Metropolitan Jonah and Mission Statements

For you Metropolitan Jonah-philes out there, see a  new interview posted on the Religion News Service.   I kind of wish everyone would let him move on and talk about something other than his surprising election or his similarities with Barack Obama.   He’s a brilliant person and has a lot more to rehash then how he wasn’t expecting the vote, how his bags were barely unpacked, yata yata.   But it sounds like he’s hitting the ground running and really is moving on.  The next few months will be very busy.

The bishops will be meeting on December 29th for a strategic planning session, part of which will include refocusing on the mission of the OCA.  I’m a little “ehh” about the Metropolitan’s idea of summarizing this meeting into a new mission statement.    I’ve never been a fan of these wordy, lofty-goaled bits of organizational fluff.  Look, I’ve managed to function pretty well as an Orthodox Christian without once ever looking for guidance to the OCA’s existing, ho hum mission statement (and actually I never knew we had one until I just looked it up for this link).  In my opinion, these things always say a lot but mean little and once drafted their only function is to decorate letterheads and business cards.  For example, do you think anyone at this company is really reading their mission statement?

The Mission of United Tobacco Company is to function as the vital link between the best tobacco growers in the world and the best manufacturers in the world. We aim to accomplish our mission by focusing on personal service to our customers; rewarding initiative and creativity; promoting the quality of our grower group; responding to social and environmental challenges; and positively impacting our community.

If you want something more “churchy”, how about this inspiring statement from a non-denominational church somewhere in Alaska (name changed to protect the innocent and rudderless):

At Golly Gee Community Church we’re not about “having it all together” or even pretending we do. We’re just a family trying to grow together toward a God who knows us and can help us put all the pieces of this sometimes bizarre world into perspective. We may not have all the answers but we know someone who does. In fact He not only knows the answers…He made up the questions.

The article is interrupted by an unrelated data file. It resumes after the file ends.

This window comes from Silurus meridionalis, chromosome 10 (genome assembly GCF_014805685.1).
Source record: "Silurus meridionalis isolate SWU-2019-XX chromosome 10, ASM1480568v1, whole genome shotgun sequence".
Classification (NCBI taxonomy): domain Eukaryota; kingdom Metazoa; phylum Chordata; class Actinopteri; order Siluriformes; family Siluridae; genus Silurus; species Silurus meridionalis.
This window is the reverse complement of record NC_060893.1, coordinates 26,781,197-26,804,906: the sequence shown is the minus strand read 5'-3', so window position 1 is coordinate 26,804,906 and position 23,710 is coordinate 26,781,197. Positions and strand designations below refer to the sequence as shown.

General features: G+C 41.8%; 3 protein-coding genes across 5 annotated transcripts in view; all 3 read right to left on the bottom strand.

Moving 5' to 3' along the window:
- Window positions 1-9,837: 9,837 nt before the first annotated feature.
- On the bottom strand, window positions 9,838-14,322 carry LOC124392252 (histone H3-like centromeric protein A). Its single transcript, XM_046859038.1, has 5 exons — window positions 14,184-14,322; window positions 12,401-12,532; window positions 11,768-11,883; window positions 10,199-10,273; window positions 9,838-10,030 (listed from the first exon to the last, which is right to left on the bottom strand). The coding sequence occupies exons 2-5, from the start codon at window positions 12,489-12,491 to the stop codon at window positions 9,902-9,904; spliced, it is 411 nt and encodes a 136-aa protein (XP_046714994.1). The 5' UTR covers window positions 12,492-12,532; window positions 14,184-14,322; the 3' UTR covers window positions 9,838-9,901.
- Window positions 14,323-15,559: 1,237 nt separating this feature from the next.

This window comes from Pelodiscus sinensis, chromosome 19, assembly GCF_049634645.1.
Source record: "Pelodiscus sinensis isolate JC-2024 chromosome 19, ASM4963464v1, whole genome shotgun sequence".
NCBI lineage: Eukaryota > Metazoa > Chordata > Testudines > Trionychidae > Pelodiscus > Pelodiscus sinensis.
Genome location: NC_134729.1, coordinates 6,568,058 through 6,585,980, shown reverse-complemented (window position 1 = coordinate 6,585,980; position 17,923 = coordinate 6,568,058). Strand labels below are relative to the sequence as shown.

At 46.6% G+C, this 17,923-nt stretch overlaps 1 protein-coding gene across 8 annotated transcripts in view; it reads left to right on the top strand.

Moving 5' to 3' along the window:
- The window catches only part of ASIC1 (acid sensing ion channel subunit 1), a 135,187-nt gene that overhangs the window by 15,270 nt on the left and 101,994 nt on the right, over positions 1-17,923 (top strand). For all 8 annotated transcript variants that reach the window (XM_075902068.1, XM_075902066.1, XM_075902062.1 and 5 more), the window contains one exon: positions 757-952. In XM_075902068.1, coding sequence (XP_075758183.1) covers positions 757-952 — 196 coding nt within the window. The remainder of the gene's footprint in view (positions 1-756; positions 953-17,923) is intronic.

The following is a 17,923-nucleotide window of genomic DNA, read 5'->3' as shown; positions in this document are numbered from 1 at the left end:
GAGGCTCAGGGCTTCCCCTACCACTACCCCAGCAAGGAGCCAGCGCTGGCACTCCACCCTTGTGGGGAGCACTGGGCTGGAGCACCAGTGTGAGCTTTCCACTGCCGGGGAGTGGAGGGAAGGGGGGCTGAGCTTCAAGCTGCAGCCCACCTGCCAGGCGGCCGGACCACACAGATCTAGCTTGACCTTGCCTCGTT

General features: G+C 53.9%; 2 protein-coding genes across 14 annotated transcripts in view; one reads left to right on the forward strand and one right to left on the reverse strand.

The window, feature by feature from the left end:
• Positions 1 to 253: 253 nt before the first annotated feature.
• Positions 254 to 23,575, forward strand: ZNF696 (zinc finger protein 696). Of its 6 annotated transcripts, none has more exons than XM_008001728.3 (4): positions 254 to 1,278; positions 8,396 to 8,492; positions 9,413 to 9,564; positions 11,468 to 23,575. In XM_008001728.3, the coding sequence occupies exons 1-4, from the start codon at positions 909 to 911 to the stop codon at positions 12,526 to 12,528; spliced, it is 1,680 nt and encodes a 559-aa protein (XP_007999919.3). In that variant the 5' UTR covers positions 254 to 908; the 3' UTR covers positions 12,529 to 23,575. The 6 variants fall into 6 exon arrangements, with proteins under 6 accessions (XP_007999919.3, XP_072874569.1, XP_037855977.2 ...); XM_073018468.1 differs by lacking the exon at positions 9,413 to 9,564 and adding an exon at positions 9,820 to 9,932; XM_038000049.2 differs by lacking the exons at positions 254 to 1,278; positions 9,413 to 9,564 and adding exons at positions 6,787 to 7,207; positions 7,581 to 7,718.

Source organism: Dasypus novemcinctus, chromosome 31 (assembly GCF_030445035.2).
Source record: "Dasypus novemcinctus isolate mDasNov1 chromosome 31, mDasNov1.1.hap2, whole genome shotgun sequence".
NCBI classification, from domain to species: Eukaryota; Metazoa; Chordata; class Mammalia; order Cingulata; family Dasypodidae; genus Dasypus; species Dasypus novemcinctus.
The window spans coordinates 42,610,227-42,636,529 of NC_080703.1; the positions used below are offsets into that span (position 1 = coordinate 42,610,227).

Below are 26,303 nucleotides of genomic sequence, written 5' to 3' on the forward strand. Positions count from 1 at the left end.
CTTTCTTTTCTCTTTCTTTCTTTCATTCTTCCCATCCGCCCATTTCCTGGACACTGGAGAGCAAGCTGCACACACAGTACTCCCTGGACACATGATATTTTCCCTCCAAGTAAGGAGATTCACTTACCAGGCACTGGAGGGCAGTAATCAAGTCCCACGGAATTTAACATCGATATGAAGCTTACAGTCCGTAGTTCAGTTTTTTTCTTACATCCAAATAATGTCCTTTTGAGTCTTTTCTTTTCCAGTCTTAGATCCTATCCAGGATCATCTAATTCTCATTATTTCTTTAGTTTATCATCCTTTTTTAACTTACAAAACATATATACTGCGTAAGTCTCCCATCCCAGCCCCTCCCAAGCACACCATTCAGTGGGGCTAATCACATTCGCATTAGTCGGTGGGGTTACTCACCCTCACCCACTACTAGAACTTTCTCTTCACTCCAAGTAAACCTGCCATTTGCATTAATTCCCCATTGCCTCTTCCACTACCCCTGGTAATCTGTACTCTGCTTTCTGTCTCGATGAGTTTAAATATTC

All I can say is wow, now that’s powerful and focused.   And no, I did not cut and paste this from a Saturday Night Live skit – this is not Sarah Palin’s Church.  These folks are seriously missing something if the best they can come up with is this ‘let’s all muddle our way together’  mantra.   At least Sarah Palin’s Wasila Bible Church isn’t messing around – they know where they’re going.  I can’t agree on the path these Christians are taking but their clearly worded Core Commitments make me believe they are not too concerned.

Some of our greatest Orthodox saints drafted their own mission statements.  I’d like to see St. Ephraim the Syrian’s words on a business card

The Church is the salt that salts the whole world, preserving it from putridity.

How about the familiar words of St. Cyprian of Carthage

No one can take God as his Father unless he takes the Church as his mother.

This one is pretty popular in Orthodox circles though I don’t know who first came up with it.

The Orthodox Church is evangelical, but not Protestant. It is orthodox, but not Jewish. It is catholic, but not Roman. It isn’t non-denominational – it is pre-denominational. It has believed, taught, preserved, defended and died for the Faith of the Apostles since the Day of Pentecost 2000 years ago.

Whatever the Synod of Bishops comes up with, I believe it will be and should be centered on the Gospels.   There can be no mission statement greater than Christ’s own words.  Not a short, sweet sound bite of scripture;  not a one sentence summary of what the Church is and isn’t.  You need the whole Gospel, and really the whole of Scripture to summarize the Church and it’s mission.   So if you want to understand the longest, most detailed mission statement  ever written, you’re going to have to come and hear the words in the place where they achieve their truest context – the Divine Liturgy of the Church.

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